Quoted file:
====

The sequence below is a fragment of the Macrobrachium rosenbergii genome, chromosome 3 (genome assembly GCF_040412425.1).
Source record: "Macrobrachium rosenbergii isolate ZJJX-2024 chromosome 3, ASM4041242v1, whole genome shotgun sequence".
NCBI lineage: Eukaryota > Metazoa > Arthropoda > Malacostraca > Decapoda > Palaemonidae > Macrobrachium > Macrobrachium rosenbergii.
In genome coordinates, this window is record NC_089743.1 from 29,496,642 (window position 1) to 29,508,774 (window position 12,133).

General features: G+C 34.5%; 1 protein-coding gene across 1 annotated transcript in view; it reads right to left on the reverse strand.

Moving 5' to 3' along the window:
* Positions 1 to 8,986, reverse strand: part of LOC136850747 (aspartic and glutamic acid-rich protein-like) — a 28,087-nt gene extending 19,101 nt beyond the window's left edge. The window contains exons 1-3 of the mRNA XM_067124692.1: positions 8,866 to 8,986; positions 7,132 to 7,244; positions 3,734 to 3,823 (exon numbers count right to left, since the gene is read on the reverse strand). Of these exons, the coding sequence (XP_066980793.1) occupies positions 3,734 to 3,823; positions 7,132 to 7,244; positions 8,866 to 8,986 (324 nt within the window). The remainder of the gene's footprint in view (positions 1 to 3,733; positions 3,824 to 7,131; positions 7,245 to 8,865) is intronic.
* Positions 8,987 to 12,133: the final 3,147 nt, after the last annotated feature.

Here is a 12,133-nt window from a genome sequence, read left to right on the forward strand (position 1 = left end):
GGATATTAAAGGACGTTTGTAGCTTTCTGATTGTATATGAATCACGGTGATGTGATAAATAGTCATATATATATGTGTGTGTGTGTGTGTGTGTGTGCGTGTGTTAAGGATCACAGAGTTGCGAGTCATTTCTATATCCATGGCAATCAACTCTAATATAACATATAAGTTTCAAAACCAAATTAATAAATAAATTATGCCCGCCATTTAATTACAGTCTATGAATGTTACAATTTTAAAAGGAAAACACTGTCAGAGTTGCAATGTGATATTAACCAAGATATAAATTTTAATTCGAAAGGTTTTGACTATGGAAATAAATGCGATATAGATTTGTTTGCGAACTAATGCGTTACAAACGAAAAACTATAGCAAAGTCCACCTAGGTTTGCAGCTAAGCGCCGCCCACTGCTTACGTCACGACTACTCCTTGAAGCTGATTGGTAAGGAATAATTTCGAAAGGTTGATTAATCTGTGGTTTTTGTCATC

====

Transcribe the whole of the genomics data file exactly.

The sequence below is a fragment of the Macrobrachium rosenbergii genome, chromosome 3 (genome assembly GCF_040412425.1).
Source record: "Macrobrachium rosenbergii isolate ZJJX-2024 chromosome 3, ASM4041242v1, whole genome shotgun sequence".
NCBI lineage: Eukaryota > Metazoa > Arthropoda > Malacostraca > Decapoda > Palaemonidae > Macrobrachium > Macrobrachium rosenbergii.
In genome coordinates, this window is record NC_089743.1 from 29,496,642 (window position 1) to 29,508,774 (window position 12,133).

General features: G+C 34.5%; 1 protein-coding gene across 1 annotated transcript in view; it reads right to left on the reverse strand.

Moving 5' to 3' along the window:
* Positions 1 to 8,986, reverse strand: part of LOC136850747 (aspartic and glutamic acid-rich protein-like) — a 28,087-nt gene extending 19,101 nt beyond the window's left edge. The window contains exons 1-3 of the mRNA XM_067124692.1: positions 8,866 to 8,986; positions 7,132 to 7,244; positions 3,734 to 3,823 (exon numbers count right to left, since the gene is read on the reverse strand). Of these exons, the coding sequence (XP_066980793.1) occupies positions 3,734 to 3,823; positions 7,132 to 7,244; positions 8,866 to 8,986 (324 nt within the window). The remainder of the gene's footprint in view (positions 1 to 3,733; positions 3,824 to 7,131; positions 7,245 to 8,865) is intronic.
* Positions 8,987 to 12,133: the final 3,147 nt, after the last annotated feature.

Here is a 12,133-nt window from a genome sequence, read left to right on the forward strand (position 1 = left end):
GGATATTAAAGGACGTTTGTAGCTTTCTGATTGTATATGAATCACGGTGATGTGATAAATAGTCATATATATATGTGTGTGTGTGTGTGTGTGTGTGCGTGTGTTAAGGATCACAGAGTTGCGAGTCATTTCTATATCCATGGCAATCAACTCTAATATAACATATAAGTTTCAAAACCAAATTAATAAATAAATTATGCCCGCCATTTAATTACAGTCTATGAATGTTACAATTTTAAAAGGAAAACACTGTCAGAGTTGCAATGTGATATTAACCAAGATATAAATTTTAATTCGAAAGGTTTTGACTATGGAAATAAATGCGATATAGATTTGTTTGCGAACTAATGCGTTACAAACGAAAAACTATAGCAAAGTCCACCTAGGTTTGCAGCTAAGCGCCGCCCACTGCTTACGTCACGACTACTCCTTGAAGCTGATTGGTAAGGAATAATTTCGAAAGGTTGATTAATCTGTGGTTTTTGTCATC